UNITED STATES DISTRICT COURT NORTHERN DISTRICT OF INDIANA SOUTH BEND DIVISION ANDRE STRONG, Plaintiff, v. CASE NO. 3:22-CV-428-JD-MGG INDIANA DEPARTMENT OF CORRECTION, et al., Defendants. OPINION and ORDER Ripe before the Court are five nondispositive motions [DE 24, 33, 36, 49 and 54] and two motions to dismiss [DE 12 and 28], all of which relate to issues with service of several defendants in this action. Through this Opinion and Order, the Court will resolve the nondispositive motions. The motions to dismiss will be addressed by separate order in due course. I. RELEVANT BACKGROUND On June 1, 2022, Plaintiff filed a complaint raising multiple claims against inmates, guards, the warden, prison officials, and the Indiana Department of Correction (“IDOC”) (collectively “the State Defendants”) 1, related to an incident on August 24, 2020, while Plaintiff was incarcerated at Miami Correctional Facility (“MCF”). The Plaintiff also raised claims against a prison doctor and Wexford of Indiana, LLC, who jointly filed a motion to dismiss challenging the sufficiency of service on the doctor. [See DE 12]. Neither the doctor nor Wexford are involved in the five nondispositive motions and are therefore not mentioned here. 1 deadline for Plaintiff to perfect service on Defendants was August 30, 2022—ninety days after the complaint was filed. See Fed. R. Civ. P. 4(m). Plaintiff attempted service of the summons and complaint on individual State Defendants William Hyatte, John Doe Guardsman 1, Officer Caleb Tague, Sergeant Hensley, Sergeant Callaway, Sergeant Jordan Amaly, Counselor Grove, Counselor Rennsler, T. Riggle, Shawna Morson, and Sergeant Moore via certified mail in early June 2022. Plaintiff mailed the summonses and complaint to MCF because the eleven individual State Defendants were employed there at all times relevant to his claims in this action. Service was accepted as to Hyatte, Hensley, and Riggle but the other eight service mailings were refused and marked “return to sender” because those individual Defendants were no longer employed by IDOC. Plaintiff’s counsel received USPS tracking notifications on or around June 14, 2022, showing that the refused service mailings were “Delivered” to his counsel’s office, not the relevant individual Defendants. [DE 33-1]. On August 2, 2022, Plaintiff sought and received the Court’s permission to engage in limited discovery to identify four John Doe defendants including one guardsman and three inmates. [See DE 25]. On August 18, 2022, Plaintiff also attempted service on four of the individual State Defendants 2 for a second time at MCF—this time using a private process server. However, these summonses were returned unexecuted with notes that none of the four were employed at MCF anymore. On the same day, 2 Hyatte, Amaly, Morson, and Tague 2 Plaintiff filed a Motion to Substitute Parties [DE 24] after learning the full names of five of the State Defendants 3. Plaintiff later filed his Motion to Amend Complaint and Substitute Parties [DE 36] seeking to incorporate the substitutions requested in the pending Motion to Substitute into his complaint along with clarification of the name of a sixth State Defendant 4, the newfound name of the Doe Guardsman, and related facts. On August 19, 2022, before Plaintiff’s Motion to Substitute became ripe, Attorney John Twohy of the law firm Eichhorn & Eichhorn entered his appearance for IDOC and all the individual State Defendants, including the eight unserved Defendants 5. [DE 27]. Also on August 19th, Mr. Twohy filed a Motion to Dismiss on behalf of the eight unserved individual State Defendants arguing lack of personal jurisdiction and insufficient service of process [DE 28]. Plaintiff has since filed a brief in opposition to the Motion to Dismiss [DE 48] and a Motion to Strike the unserved Defendants’ reply brief as untimely. [DE 54]. In the meantime, Defendants IDOC, Hyatte, Hensley, and Riggle filed their answer to Plaintiff’s complaint on August 22, 2022. [DE 34]. On that same day, alias summonses were issued for Hyatte, Morson, and Tague at private addresses. [DE 31]. Plaintiff also filed his Motion for Extension of Time to Complete Service seeking an additional 30 days to complete service on the State Defendants. [DE 33]. One day later, additional alias summonses were issued as to Defendants Amaly, Callaway, John Doe Hensley, Callway, Grove, Rennsler, and Moore Amaly 5 The eight unserved individual State Defendants are Amaly, Callaway, Tague, Grove, Rennsler, Morson, Moore, and John Doe Guardsman 1. Attorney Twohy joined his Eichhorn & Eichhorn colleagues, Attorneys Carly Brandenburg and Zachary Peifer, who had previously entered their appearances for IDOC, Hensley, Hyatte, and Riggle. [DE 19 & 21]. 3 4 3 (Inmate 3), Grove, Hensley, Moore, Rennsler, and Riggle, as well as Hyatte, Morson, and Tague, all in care of Attorney Twohy at his law firm, Eichhorn & Eichhorn. [DE 35]. Plaintiff then filed proofs of service on August 24, 2022, stating that summonses had been returned executed as to all but the Doe Defendant 6. The proofs of service all indicate that the summonses were served on Rebecca Turnquist 7, Office Manager at Eichhorn & Eichhorn, on August 24, 2022. After the original Rule 4(m) deadline for service passed on August 30, 2022, ten Defendants 8 filed a Motion to Quash Service[DE 49] arguing that Plaintiff’s service to Mr. Twohy at his law firm’s office did not constitute proper service of process. II. PLAINTIFF’S MOTION TO SUBSTITUTE [DE 24] AND MOTION TO AMEND COMPLAINT [DE 36] Defendants were afforded ample time to file a response brief related to these two Motions. See N.D. Ind. L.R. 7-1(d)(3)(A). No responses were filed. As such, the Court can only assume that Defendants do not object to Plaintiff’s Motions. Notably, Plaintiff’s Motion to Substitute and Motion to Amend seek essentially the same relief—to clarify the record after discovering the full and proper names of certain individual State Defendants. With good cause shown and no objection, Plaintiff’s Motion to Amend is GRANTED. [DE 36]. Plaintiff’s Motion to Substitute is accordingly DENIED AS MOOT. [DE 24]. 6 Amaly [DE 38], Callaway [DE 39], Grove [DE 40], Hensley [DE 41], Hyatte [DE 42], Moore [DE 43], Morson [DE 44], Rennsler [DE 45], Tague [DE 46], and Riggle [DE 47] 7 Some of the proofs of service spell the Office Manager’s name as “Rebecca Turnquist” and others spell her name as “Rebecca Turnquest.” Based on the spelling used by Defendants in their Motion to Quash [DE 49], the Court will refer to the Eichhorn & Eichhorn Office Manager as Rebecca Turnquist. 8 Amaly, Callaway, Grove, Hensley, Hyatte, Moore, Morson, Rennsler, Tague, and Riggle 4 III. PLAINTIFF’S MOTION FOR EXTENSION OF TIME TO COMPLETE SERVICE [DE 33] AND THE STATE DEFENDANTS’ MOTION TO QUASH SERVICE [DE 49] Under Fed. R. Civ. P. 4(m), which requires service of defendants within 90 days after the complaint is filed, Plaintiff’s deadline for service of all Defendants in this action was August 30, 2022. On August 22, 2022, Plaintiff filed his instant Extension Motion [DE 33] because he had not yet achieved service on the State Defendants. On August 24, 2022, two days after Plaintiff filed the extension Motion and about six days before his Rule 4(m) service deadline passed, Plaintiff filed proofs of service for ten of the individual State Defendants. [DE 38–47]. Faced with what appears to be timely service, this Court would be inclined to deny Plaintiff’s Extension Motion as moot. However, the ten State Defendants have since filed their Motion to Quash Service [DE 49] challenging the propriety of the August 24th proofs of service. A. Motion to Quash [DE 49] When a defendant challenges the sufficiency of service, the plaintiff bears the burden of demonstrating that proper service occurred. See Cardenas v. City of Chicago, 646 F.3d 1001, 1005 (7th Cir. 2011); see also Ali v. Gary Police Dep’t, No. 3:20-CV-765 JD, 2022 WL 2981667, at *1 (N.D. Ind. July 28, 2022). In their instant Motion to Quash, the individual State Defendants challenge the sufficiency of process citing Fed. R. Civ. P. 12(b)(5) but do not ask this Court to dismiss Plaintiff’s claims against them. Rather, Defendants argue generally that Plaintiff’s August 24th service of process is improper because it was served upon their attorney. In other words, Defendants challenge Plaintiff’s designated person for service and his method of service. 5 Fed. R. Civ. P. 4(c) requires service of a summons accompanied by a copy of the complaint. Rule 4(e) establishes multiple methods of effective service. As relevant here, an individual may be served in a judicial district of the United States by: (1) following state law for serving a summons in an action brought in courts of general jurisdiction in the state where the district court is located or where service is made; or (2) doing any of the following: (A) delivering a copy of the summons and of the complaint to the individual personally; [or] (C) delivering a copy of each to an agent authorized by appointment or by law to receive service of process. Fed. R. Civ. P. 4(e). Consistent with Rule 4(e)(1), proper service may also be achieved by the methods authorized through Indiana Rule of Trial Procedure 4.1(A), which specifies methods of service upon individuals. See Directbuy, Inc. v. Next Level Mktg., Inc., No. 2:09 cv 84, 2010 WL 4386525, at *1 (N.D. Ind. Oct. 28, 2010). Specifically, Trial Rule 4.1(A) authorizes the following methods for service upon individuals: (1) sending a copy of the summons and complaint by registered or certified mail or other public means by which a written acknowledgment of receipt may be requested and obtained to his residence, place of business or employment with return receipt requested and returned showing receipt of the letter; or (2) delivering a copy of the summons and complaint to him personally; or 6 (3) leaving a copy of the summons and complaint at his dwelling house or usual place of abode; or (4) serving his agent as provided by rule, statute or valid agreement. Id. Further, “[w]henever service is made under Clause (3) or (4) of subdivision (A), the person making the service also shall send by first class mail, a copy of the summons and the complaint to the last known address of the person being served, and this fact shall be shown upon the return.” Id. 4.1(B). After filing his complaint on June 1, 2022, Plaintiff used more than one acceptable method in his attempt to effectuate service. In June, Plaintiff perfected service on some of the individual State Defendants via certified mail to MCF, their place of employment. See Ind. R. Trial P. 4.1(A)(1). In August, Plaintiff tried to effectuate service on the remaining individual State Defendants by private process server at MCF. See Fed. R. Civ. P. 4(e)(2)(A); Ind. R. Trial P. 4.1(A)(2). When those summonses were returned unexecuted, Plaintiff began trying to achieve service on the remaining individual State Defendants at their last known residential addresses as evidenced by the alias summonses issued on August 22, 2022. [DE 33]. But then, Attorney Twohy entered his appearance for all the individual State Defendants. [DE 27]. Plaintiff—through his counsel—quickly, and before the service deadline passed, served alias summonses along with copies of the complaint for the individual State Defendants upon Mr. Twohy at the Hammond office of Eichhorn & Eichhorn, his law firm. Plaintiff also mailed a copy of the summons and complaint to each individual State Defendant’s last known address, which was noted in the proofs of service Plaintiff filed on August 24, 2022. [DE 7 38–47]; see also Ind. R. Trial P. 4.1(B). It is this last effort to effectuate service through their attorney, Mr. Twohy, that the individual State Defendants now challenge. “[N]otice to an attorney is imputed to a client . . . when the attorney is of record and has entered an appearance.” Bennett v. Circus, U.S.A., 108 F.R.D. 142, 148–49 (N.D. Ind. 1985) (citing State ex rel. Brubaker v. Pritchard, 138 N.E.2d 233, 235 (1956) (“When an attorney enters his appearance of record in any litigation so long as such attorney remains the existing attorney of record, he is the agent of the party, and the party is bound by such attorney’s knowledge and notice of the proceedings in that case so long as it is pending.”); Smith v. Ind. State Bd. of Health, 303 N.E.2d 50, 56 (Ind. Ct. App. 1973), cert. denied, 419 U.S. 836 (1974) (finding notice of contempt proceedings to the defendants’ attorney was sufficient notice). Indeed, notice to defendants of a lawsuit against them is one of the goals of service. Cochran v. Barnes, Cause No. 2:08-CV-0358 WL, 2010 WL 4555510, at *2 (N.D. Ind. Feb. 1, 2010). Service of process also gives the court personal jurisdiction over a defendant. Id. As a result, “actual notice of a lawsuit, without service, is insufficient to give the court the jurisdiction necessary to allow it to enter a judgment against a defendant.” Id.; see also Bennett, 108 F.R.D. at 149. No rule or legal authority designates service upon a defendant’s attorney as “a valid substitute for service of process on the defendants.” Lewellen v. Morley, 909 F.2d 1073, 1077 (7th Cir. 1990). Yet Indiana law contemplates successful service of process “made upon . . . an individual acting in a representative capacity,” specifically an agent “as provided by rule, statute or valid agreement.” Ind. R. Trial P. 4.1(A)(4). Whether the State Defendants’ counsel here qualifies as an agent under Rule 4.1(A) is a matter of 8 dispute. Indiana law is silent as to the sufficiency of service on an attorney as an agent of a defendant under 4.1(A)(4). Bennett, 108 F.R.D. at 148. The law is clear, however, that “[i]n order for a court to find that a person acted as a party’s agent by appointment or agreement, there must be evidence of that appointment or agreement.” Lozanovski v. City of Crown Point, No. 2:15-CV-454-TLS, 2017 WL 347451, at *4 (N.D. Ind. Jan. 24, 2017) (quoting Goodman v. Clark, No. 2:09-CV-355, 2010 WL 2838396, at *8 (N.D. Ind. July 12, 2010) (citing Schultz v. Schultz, 436 F.2d 635, 638–39 (7th Cir. 1971))). Here, the State Defendants, through Mr. Twohy, argue that he was not their agent for purposes of service of process. Additionally, they contend that Ms. Turnquist, the Eichhorn & Eichhorn office manager who accepted the service documents, was not connected in any way to the instant case and was not authorized to accept service on behalf of any of the State Defendants. Citing Bennett v. Circus U.S.A., State ex rel. Brubaker v. Pritchard, and Smith v. Ind. State Bd. of Health, Plaintiff asserts that Mr. Twohy is the State Defendants’ agent making service upon him proper under Ind. R. Trial P. 4.1(A)(4). The record here lacks persuasive evidence either way. Despite Plaintiff’s conclusion to the contrary, the courts in Bennett, Brubaker, and Smith do not clearly establish that an attorney is automatically his client’s agent for purposes of service of process. All three cases are distinguishable. In Bennett, the court assessed service upon a law firm that represented a defendant in the past on other matters unlike the situation here where Plaintiff claims to have perfected service on the State Defendants’ attorney of record who entered his appearance on their behalf before the Rule 4(m) service deadline passed. See 108 F.R.D. at 148–49. Additionally, the 9 Brubaker and Smith courts only assessed whether notice of civil contempt proceedings within an existing case to an attorney of record was imputed to his client, not agency for purposes of service of process to initiate a case. 138 N.E.2d at 235. In the end, all three courts found that notice to an attorney of record in a particular case is imputed to the client party because of the agency relationship between them but do not discuss Rule 4.1(A)(4) appointment or agreement of agency for the purpose of service of process. See Bennett, 108 F.R.D. at 148–49; State ex rel. Brubaker, 138 N.E.2d at 235; Smith, 303 N.E.2d at 56. Yet attorneys typically do not enter an appearance in litigation for a specific party without some kind of agreement of agency—a point accepted by Mr. Twohy and the State Defendants. Therefore, while Plaintiff has not presented any evidence of an appointment or agreement that the State Defendants appointed or agreed to Mr. Twohy as their agent for purposes of service of process, it is not far-fetched to infer that the State Defendants’ representation agreement with Mr. Twohy may have authorized counsel to accept service of process. The inference alone, however, does not establish the necessary agency. See Lozanovski, 2017 WL 347451, at *4. With that said, the State Defendants have not clearly shown that Mr. Twohy is not their agent for service of process. In briefing the Motion to Quash, Mr. Twohy and the State Defendants simply state—without any further evidentiary support—that the scope of Mr. Twohy’s representation was to file Defendants’ pending motion to dismiss [DE 28] thereby preserving Defendants’ objections to personal jurisdiction. [DE 56 at 2]. Confusingly, they acknowledge that there are no longer general and special 10 appearances in federal courts but then contend that Mr. Twohy’s representation here is limited to the motion to dismiss filed contemporaneously with his appearance. Moreover, the cases the State Defendants rely upon to show that Mr. Twohy was not appointed their agent for service of process are inapposite. Applying Illinois law in Lewellen v. Morley, the Seventh Circuit found that counsel’s unfulfilled promise to appear on behalf of the defendants did not relieve the plaintiff of his duty to execute proper service of process upon the defendants. 909 F.2d at 1076–77. In Cochran v. Barnes, this Court found service via an improper means (i.e., certified mail to a former employer) insufficient despite appearance of counsel on the defendants’ behalf. 2010 WL 455510, at *7. In Schultz v. Schultz, 436 F.2d 635, 638–39 (7th Cir. 1971), the court found that service on an attorney was not sufficient because the attorney only represented the defendant in an unrelated action. In Shoultz v. State, 995 N.E.2d 647, 658 (Ind. Ct. App. 2013), service was found insufficient under Ind. R. Trial P. 4.1 because it was attempted on an attorney who was not representing the defendant in that lawsuit. While interesting, these cases are not useful here where Mr. Twohy undisputedly represents the State Defendants in this specific litigation and Plaintiff served him on behalf of the State Defendants. Parallel to these arguments about the scope of Mr. Twohy’s agency, the State Defendants challenge the sufficiency of Plaintiff’s service because the documents were accepted by Eichhorn & Eichhorn’s office manager, Ms. Turnquist, who they contend was not authorized to accept service of process on their behalf either. Plaintiff does not present any evidence of Ms. Turnquist’s authority to accept service of process on behalf 11 of the State Defendants. Once again, however, the State Defendants offer no authority to show that her acceptance of the service documents constitutes demands a finding of improper service of process. This is concerning in light of a decision by this Court in 2013. In Franklin Franklin v. Tuthill Corporation/Transfer Systems, this Court found service sufficient when the summons was addressed to the correct individual using a proper means of service under Fed. R. Civ. P. 4(e) but was intercepted and received by a receptionist acting within her scope of responsibilities. , No. 1:12-CV-288-PS-RBC, 2013 WL 3353933, at *9 (N.D. Ind. July 3, 2013) .In support, this Court distinguished the factual scenario it faced with the facts in LaPalme v. Romero, 621 N.E.2d 1102 (Ind. 1993) where the summons was accepted by a third party on behalf of an individual who lacked authority to receive process on the defendant’s behalf. Id. In LaPalme, the court considered the effect of Ind. R. Trial P. 4.15(F), which states: No summons or the service thereof shall be set aside or be adjudged insufficient when either is reasonably calculated to inform the person to be served that an action has been instituted against him, the name of the court, and the time within which he is required to respond. Id. at 1105–06. The LaPalme court then concluded the summons was not properly served because the applicable service of process rules did not authorize service to the addressee let alone the third party. Id. Based on the LaPalme analysis, however, this Court found Ind. R. Trial P. 4.15(F) applicable to the attempt at service in Franklin, noting that the intercepted service was only a technical defect because the plaintiff had 12 addressed the summons to the correct individual and used a proper method of service. Franklin, 2013 WL 3353933, at *9. LePalme and Franklin suggest that Ms. Turnquist’s acceptance of the summonses at issue—addressed to Mr. Twohy in care of Eichhorn & Eichhorn—may not be problematic if Mr. Twohy qualifies as a proper individual for service, a fact that the parties have failed to resolve definitively in briefing the instant Motion to Quash. The record presented to the Court on whether Mr. Twohy is authorized to accept service of process on behalf of the individual State Defendants is limited to Plaintiff’s inference of agency, Mr. Twohy’s contemporaneous filing of the State Defendants’ pending motion to dismiss and his appearance on their behalf in this litigation, and a complete lack of legal authority regarding what constitutes proof of an appointment to receive service of process under Ind. R. Trial P. 4.1(A)(4). While Plaintiff may not have satisfied his burden to establish sufficiency of service of process in response to the instant Motion to Quash, see Cardenas, 646 F.3d at 1005, the State Defendants have not persuaded this Court that Plaintiff’s attempt at service via Mr. Twohy is improper. Therefore, quashing service and striking the August 24th proofs of service is premature at best and more likely an excessive discretionary response to the facts surrounding service in this case. Quashing service and striking the proofs of service would also be inequitable as Mr. Twohy’s conduct in rejecting Plaintiff’s service documents—mailing them back to Plaintiff’s counsel with an attached letter noting his position that the attempted service was improper and that a motion would be filed with the Court—suggests an attempt by the individual State Defendants to frustrate or evade service. The record does not 13 establish any attempt by Mr. Twohy to confer with Plaintiff’s counsel after the August 24th service. Additionally, Mr. Twohy did not assist in achieving service—arguably an affirmative obligation of an attorney who is also an officer of the court. Such assistance would also be consistent with the spirit of the service rules in the Indiana Rules of Trial Procedure that establish duties of communication to their clients and aid in service for agents receiving service. See Ind. R. Trial P. 4.10, 4.16; cf. Fed. R. Civ. P. 1; Ind. R. Prof’l Conduct 1.4, 3.2. Nevertheless, the State Defendants have established that the proof of service for Defendant Tague is unsupported. Plaintiff filed what is identified as a Summons Returned Executed with proof of service attached stating that “Officer Caleb Tague” received the summons addressed to Mr. Twohy from a process server on August 23, 2022. [DE 46-1]. Yet the uncontested packet of service documents filed by the State Defendants in support of their Motion to Quash does not include any summons for Defendant Tague. Instead, it includes two summonses for Defendant Hensley. [DE 49-1 at 1, 21]. Therefore, the Court can only assume that the proof of service on Defendant Tague is inaccurate even if based on only an inadvertent error in service. Therefore, striking the Tague proof of service only is warranted. Accordingly, the State Defendants’ Motion to Quash is GRANTED IN PART and DENIED IN PART. [DE 49]. B. Motion for Extension of Time to Complete Service [DE 33] Under Fed. R. Civ. P. 4(m), “the court must extend the time for service for an appropriate period” if the plaintiff demonstrates good cause for failing to complete 14 service in the initial 90-day period. The good cause standard “primarily considers the diligence of the party seeking amendment” of a deadline. Trustmark Ins. Co. v. Gen. & Cologne Life Re of Am., 424 F.3d 542, 553 (7th Cir. 2005). Good cause exists when a movant shows that “despite [her] diligence the time table could not have reasonably been met.” Tschantz v. McCann, 160 F.R.D. 568, 571 (N.D. Ind. 1995). “In the absence of good cause, a court has discretion to permit service after the 90-day period or dismiss the complaint without prejudice. “ Freeman v. Carter, No. 3:20CV-631 JD, 2021 WL 4146999, at *3 (N.D. Ind. Sept. 13, 2021) (citing Panaras v. Liquid Carbonic Indus. Corp., 94 F.3d 338, 340 (7th Cir. 1996)). The factors that courts typically consider when deciding whether to grant an extension of time for service of process include but are not limited to: whether the defendant’s ability to defend would be harmed by an extension; whether the defendant received actual notice; whether the statute of limitations would prevent refiling of the action; whether the defendant evaded service; whether the defendant admitted liability; whether dismissal will result in a windfall to a defendant; whether the plaintiff eventually effected service; whether the plaintiff ever requested an extension from the court due to difficulties in perfecting service; and whether the plaintiff diligently pursued service during the allotted period. [Cardenas v. City of Chicago, 646 F.3d 1001, 1006 (7th Cir. 2011).] “Even if the balance of hardships appears to favor an extension, the district court retain[s] its discretion to hold the Plaintiffs accountable for their actions— or, more accurately, inaction—by dismissing the case.” Cardenas, 646 F.3d at 1007. Jones v. Ramos, No. 20-2017, 2021 WL 4024799, at *3 (7th Cir. Sept. 3, 2021). Despite the State Defendants’ argument to the contrary, Plaintiff’s efforts from June through August 2022 demonstrated due diligence in attempting to perfect service upon them. Even if they did not, the relevant Cardenas factors favor granting Plaintiff an extension of time. First, the limited record before the Court leaves open the possibility 15 that the August 24th service on all the State Defendants but Officer Tague was timely perfected before the August 30th service deadline. Second, nothing even hints that the State Defendants’ ability to defend against Plaintiff’s claims would be harmed by the requested extension. Third, the State Defendants undoubtedly had actual notice of Plaintiff’s claims no later than August 19, 2022, when Mr. Twohy filed their motion to dismiss. After all, Mr. Twohy’s knowledge of the complaint was imputed to his clients even if service to him was improper. See Bennett, 108 F.R.D. at 148–49; State ex rel. Brubaker, 138 N.E.2d at 235; Smith, 303 N.E.2d at 56. Additionally, Mr. Twohy presumably communicated with his clients about that motion before filing it in keeping with his ethical obligations. See Ind. R. Prof’l Conduct 1.4. And lastly, Mr. Twohy’s decision to file the State Defendants’ motion to dismiss on grounds of insufficiency of process before the service deadline passed combined with his failure to confer with Plaintiff’s counsel about the alleged service issues or to share contact information regarding his clients creates an inference that he was attempting to manipulate or frustrate service. 9 9 Perhaps it is Defense Counsel’s intent to force Plaintiff’s counsel to levy some kind of discovery process upon his law firm, or alternatively IDOC, to ascertain his clients’ contact information relevant to service of process? Such an approach nears the boundaries of the “Theatre of the Absurd” given counsel’s duty to this tribunal to expedite litigation and ensure a just outcome on the merits of the claims and defenses in this case. See Fed. R. Civ. P. 1; see also Ind. R. Prof’l Conduct 3.2. After all, at the time of his appearance in this case, Defense Counsel was—and may still be—in the best position to propel this case forward on the merits given his knowledge of both Plaintiff’s complaint and his clients’ contact information relevant to service of process. To allow this matter to devolve into a game of “hide the ball” not only undermines the significance and importance of the Plaintiff’s claims but also demeans the decorum and authority of this Court to consider claims on the merits rather than on procedural technicalities. See, e.g., Fed. R. Civ. P. 4(l)(3) (“Failure to prove service does not affect the validity of service . . .[t]he court may permit proof of service to be amended”). 16 Therefore, a brief extension of time is warranted to allow Plaintiff to perfect service using any means acceptable under the Federal Rules of Civil Procedure and the Indiana Rules of Trial Procedure. See Fed. R. Civ. P. 4(m); 4(e). Accordingly, Plaintiff’s Extension Motion is GRANTED. [DE 33]. The deadline to serve all the State Defendants is EXTENDED to December 23, 2022. PLAINTIFF’S MOTION TO STRIKE STATE DEFENDANTS’ REPLY IN SUPPORT OF MOTION TO DISMISS [DE 54] IV. Plaintiff’s Motion to Strike was filed on September 7, 2022. Under the Local Rules of this Court, Defendants automatically received fourteen days to respond to the Motion to Strike. N.D. Ind. L.R. 7-1(d)(3)(A). They did not. As such, this Court is authorized to rule summarily on the Motion. See id. 7-1(d)(5). Moreover, Plaintiff has established that the State Defendants filed their reply brief after the deadline set forth in the Local Rules passed. See id. 7-1(d)(3)(B). With good cause shown and no sign of objection, Plaintiff’s Motion to Strike is GRANTED. [DE 54]. The State Defendants’ reply brief in support of their motion to dismiss is STRICKEN. [DE 52]. V. CONCLUSION For the reasons discussed above, the pending service-related nondispositive motions are resolved as follows. • Plaintiff’s Motion to Amend Complaint is GRANTED. [DE 36]. The Clerk is DIRECTED to file Plaintiff’s First Amended Complaint and Demand for Jury Trial, as attached to his Motion [DE 36-1], as of August 23, 2022. • Plaintiff’s Motion to Substitute is DENIED AS MOOT. [DE 24]. 17 • The State Defendants’ Motion to Quash Service is GRANTED IN PART and DENIED IN PART. [DE 49]. The proof of service as to Defendant Caleb Tague is STRICKEN. [DE 46-1]. • Plaintiff’s Motion for Extension of Time to Complete Service is GRANTED. [DE 33]. The deadline to serve all the State Defendants is EXTENDED to December 23, 2022. • Plaintiff’s Motion to Strike is GRANTED. [DE 54]. The State Defendants’ reply brief in support of their motion to dismiss is STRICKEN. [DE 52]. SO ORDERED this 18th day of November 2022. s/Michael G. Gotsch, Sr. Michael G. Gotsch, Sr. United States Magistrate Judge 18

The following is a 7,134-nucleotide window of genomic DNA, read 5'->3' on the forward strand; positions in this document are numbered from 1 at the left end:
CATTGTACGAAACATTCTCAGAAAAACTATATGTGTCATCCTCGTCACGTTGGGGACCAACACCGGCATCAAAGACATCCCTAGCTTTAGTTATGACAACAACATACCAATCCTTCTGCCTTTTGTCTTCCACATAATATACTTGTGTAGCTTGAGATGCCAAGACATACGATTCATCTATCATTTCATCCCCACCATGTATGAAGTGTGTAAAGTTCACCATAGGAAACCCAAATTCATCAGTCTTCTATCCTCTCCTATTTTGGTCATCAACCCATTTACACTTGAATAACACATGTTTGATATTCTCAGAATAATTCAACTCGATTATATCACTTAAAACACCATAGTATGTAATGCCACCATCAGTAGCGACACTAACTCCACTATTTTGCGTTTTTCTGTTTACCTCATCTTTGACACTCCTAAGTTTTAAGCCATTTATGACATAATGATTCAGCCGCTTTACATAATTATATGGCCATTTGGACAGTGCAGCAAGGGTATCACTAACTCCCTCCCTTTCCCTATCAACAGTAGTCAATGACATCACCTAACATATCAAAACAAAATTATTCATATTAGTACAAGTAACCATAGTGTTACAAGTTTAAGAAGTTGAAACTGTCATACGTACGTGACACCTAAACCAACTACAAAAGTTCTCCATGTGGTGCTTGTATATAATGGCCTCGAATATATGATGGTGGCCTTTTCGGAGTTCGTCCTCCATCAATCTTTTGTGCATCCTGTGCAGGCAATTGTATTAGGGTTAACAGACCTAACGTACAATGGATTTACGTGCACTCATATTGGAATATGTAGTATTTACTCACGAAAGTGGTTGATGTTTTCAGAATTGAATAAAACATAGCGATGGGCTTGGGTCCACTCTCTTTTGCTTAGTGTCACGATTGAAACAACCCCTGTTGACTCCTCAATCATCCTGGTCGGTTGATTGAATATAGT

Disclaimer: Justia Dockets & Filings provides public litigation records from the federal appellate and district courts. These filings and docket sheets should not be considered findings of fact or liability, nor do they necessarily reflect the view of Justia.


Why Is My Information Online?